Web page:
“Material Culture in London in an Age of Transition” is a major new illustrated catalogue of a rare assemblage of items from the Tudor and Stuart periods. Objects of leather, bone, wood and glass as well as metal (with metallurgical analyses) include clothing and accessories; household equipment, fixtures and fittings; and items attesting writing, reading and leisure pursuits, as well as textile working, non-ferrous and ferrous metalworking, leather working, woodworking, bone, antler and glass working, ship-building and fishing. There are weights; coins, tokens and jettons; pilgrim souvenirs and secular badges; horse equipment, arms and armour fragments. The discussion considers specific chronological trends as well as more general aspects of production, trade and changing styles.
Having nicked the first paragraph of this review from Amazon (who in turn got it off the back of the book), by far the most important thing about this book is that it means that the MoL has finally catalogued enough of their later period finds to publish something. Still nothing on the rumoured Archer’s glove, but there is a nice mitten. The really sweet part is that some of the things in this book are on display in the new MoL medieval gallery, and they now allow photos… I have nearly 30 frames of leather stitching if anyone would like a look! Maybe I should write a book.
Some interesting observations arise in the trend analysis (chapter 2). For the early-mid 17th century, a complete absence of shoe buckles, the rise of mass-produced dress accessories for the common people, the disappearance of brooches and a corresponding rise in buttons shows a huge change in fashion. Similarly, wooden tableware declines in direct proportion to the increase in ceramics, but pewter is surprisingly absent. The author suggests that pewter was being recycled in this period. Glassware drinking vessels are present, with the finds increasing at the end of the period covered. A number of crystal vessels show clumsy repairs, indicating that the household could afford the initial purchase, but could not justify the expense of replacements. By the 1700 strata, glass is being used for cheap objects – due to a rise in the glass industry in London.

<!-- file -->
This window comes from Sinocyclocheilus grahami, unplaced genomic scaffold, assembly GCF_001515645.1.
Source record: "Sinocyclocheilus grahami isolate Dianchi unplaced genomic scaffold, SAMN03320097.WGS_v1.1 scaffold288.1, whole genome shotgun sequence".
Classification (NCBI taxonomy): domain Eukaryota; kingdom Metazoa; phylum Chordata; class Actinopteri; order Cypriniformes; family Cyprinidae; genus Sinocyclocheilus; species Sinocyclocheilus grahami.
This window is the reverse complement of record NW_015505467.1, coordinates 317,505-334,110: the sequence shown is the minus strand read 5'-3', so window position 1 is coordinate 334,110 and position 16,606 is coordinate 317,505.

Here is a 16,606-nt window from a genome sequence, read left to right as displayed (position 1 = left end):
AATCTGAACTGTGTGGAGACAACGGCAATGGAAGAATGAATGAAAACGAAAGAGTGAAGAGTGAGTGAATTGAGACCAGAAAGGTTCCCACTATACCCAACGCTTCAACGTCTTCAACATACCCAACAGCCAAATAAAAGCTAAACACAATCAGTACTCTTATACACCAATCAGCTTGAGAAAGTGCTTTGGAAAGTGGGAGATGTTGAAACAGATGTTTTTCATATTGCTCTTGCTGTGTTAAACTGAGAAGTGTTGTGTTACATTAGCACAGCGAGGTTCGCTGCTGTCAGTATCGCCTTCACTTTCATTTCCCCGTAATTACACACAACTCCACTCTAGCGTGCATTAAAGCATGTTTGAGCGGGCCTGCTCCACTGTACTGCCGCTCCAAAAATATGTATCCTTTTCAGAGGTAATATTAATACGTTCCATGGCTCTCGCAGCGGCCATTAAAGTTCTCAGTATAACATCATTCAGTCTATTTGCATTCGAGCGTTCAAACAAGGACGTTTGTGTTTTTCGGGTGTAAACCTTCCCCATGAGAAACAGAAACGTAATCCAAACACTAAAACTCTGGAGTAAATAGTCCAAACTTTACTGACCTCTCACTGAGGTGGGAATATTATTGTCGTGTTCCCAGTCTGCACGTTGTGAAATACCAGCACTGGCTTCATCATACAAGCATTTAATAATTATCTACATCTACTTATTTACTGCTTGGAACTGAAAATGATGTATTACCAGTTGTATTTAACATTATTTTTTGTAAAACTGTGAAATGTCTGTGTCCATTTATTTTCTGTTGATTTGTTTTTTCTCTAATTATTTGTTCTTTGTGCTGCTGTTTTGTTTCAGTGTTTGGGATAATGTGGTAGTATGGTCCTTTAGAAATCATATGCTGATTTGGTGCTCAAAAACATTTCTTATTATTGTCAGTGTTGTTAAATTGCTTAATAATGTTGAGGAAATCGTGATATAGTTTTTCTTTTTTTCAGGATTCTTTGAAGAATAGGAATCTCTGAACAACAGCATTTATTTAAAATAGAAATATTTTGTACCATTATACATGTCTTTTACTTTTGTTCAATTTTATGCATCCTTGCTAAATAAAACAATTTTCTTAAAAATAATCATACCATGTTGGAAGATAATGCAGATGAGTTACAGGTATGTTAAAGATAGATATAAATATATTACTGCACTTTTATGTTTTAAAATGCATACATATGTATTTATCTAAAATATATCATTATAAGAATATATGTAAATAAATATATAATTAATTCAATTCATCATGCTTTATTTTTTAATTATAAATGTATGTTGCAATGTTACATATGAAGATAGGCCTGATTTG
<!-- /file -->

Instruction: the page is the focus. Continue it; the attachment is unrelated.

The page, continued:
Manufacturing waste provides an insight into the slide from craft to industry, the smithing finds in particular showing that by 1600, labour was becoming a significant component of the manufacturing cost and materials could now be discarded if things went wrong. Antimony and Type Metal both make an early appearance in the assemblage. Metal, leather and woodworking tools all figure highly, with some glass and boat making tools turning up. Innovations are also discussed – the common introduction of the screw thread, countersinking in iron objects, the use of spiralled sheet rivets, medical instruments gun parts and cork shoe soles are the highlights. Definitely worth selling your children into slavery to get a copy.
Geoff Egan, Material Culture in London in an Age of Transition: Tudor and Stuart Period Finds c.1450-c.1700 from Excavations at Riverside Sites in Southwark, MoLAS Monograph 19, London 2005